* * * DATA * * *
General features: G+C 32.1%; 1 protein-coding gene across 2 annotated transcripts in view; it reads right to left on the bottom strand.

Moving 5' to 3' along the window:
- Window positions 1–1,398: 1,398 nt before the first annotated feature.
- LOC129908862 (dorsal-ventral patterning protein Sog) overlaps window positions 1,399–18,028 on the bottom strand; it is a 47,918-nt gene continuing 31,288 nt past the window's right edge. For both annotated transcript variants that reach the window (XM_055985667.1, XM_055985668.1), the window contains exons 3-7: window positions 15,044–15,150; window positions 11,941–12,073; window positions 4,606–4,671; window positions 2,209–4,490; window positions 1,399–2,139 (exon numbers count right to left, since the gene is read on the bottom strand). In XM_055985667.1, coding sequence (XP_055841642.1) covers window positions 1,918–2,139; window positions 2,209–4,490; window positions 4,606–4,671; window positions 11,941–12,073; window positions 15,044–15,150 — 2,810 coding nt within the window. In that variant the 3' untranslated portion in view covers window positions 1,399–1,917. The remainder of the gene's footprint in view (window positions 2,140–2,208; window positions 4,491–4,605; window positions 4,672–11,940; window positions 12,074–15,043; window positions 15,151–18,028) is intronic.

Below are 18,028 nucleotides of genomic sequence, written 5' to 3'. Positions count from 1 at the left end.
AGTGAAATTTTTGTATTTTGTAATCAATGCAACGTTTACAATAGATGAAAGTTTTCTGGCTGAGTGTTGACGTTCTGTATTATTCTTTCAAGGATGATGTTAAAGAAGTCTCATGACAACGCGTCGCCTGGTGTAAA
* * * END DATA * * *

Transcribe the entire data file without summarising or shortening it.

General features: G+C 32.1%; 1 protein-coding gene across 2 annotated transcripts in view; it reads right to left on the bottom strand.

Moving 5' to 3' along the window:
- Window positions 1–1,398: 1,398 nt before the first annotated feature.
- LOC129908862 (dorsal-ventral patterning protein Sog) overlaps window positions 1,399–18,028 on the bottom strand; it is a 47,918-nt gene continuing 31,288 nt past the window's right edge. For both annotated transcript variants that reach the window (XM_055985667.1, XM_055985668.1), the window contains exons 3-7: window positions 15,044–15,150; window positions 11,941–12,073; window positions 4,606–4,671; window positions 2,209–4,490; window positions 1,399–2,139 (exon numbers count right to left, since the gene is read on the bottom strand). In XM_055985667.1, coding sequence (XP_055841642.1) covers window positions 1,918–2,139; window positions 2,209–4,490; window positions 4,606–4,671; window positions 11,941–12,073; window positions 15,044–15,150 — 2,810 coding nt within the window. In that variant the 3' untranslated portion in view covers window positions 1,399–1,917. The remainder of the gene's footprint in view (window positions 2,140–2,208; window positions 4,491–4,605; window positions 4,672–11,940; window positions 12,074–15,043; window positions 15,151–18,028) is intronic.

Below are 18,028 nucleotides of genomic sequence, written 5' to 3'. Positions count from 1 at the left end.
AGTGAAATTTTTGTATTTTGTAATCAATGCAACGTTTACAATAGATGAAAGTTTTCTGGCTGAGTGTTGACGTTCTGTATTATTCTTTCAAGGATGATGTTAAAGAAGTCTCATGACAACGCGTCGCCTGGTGTAAA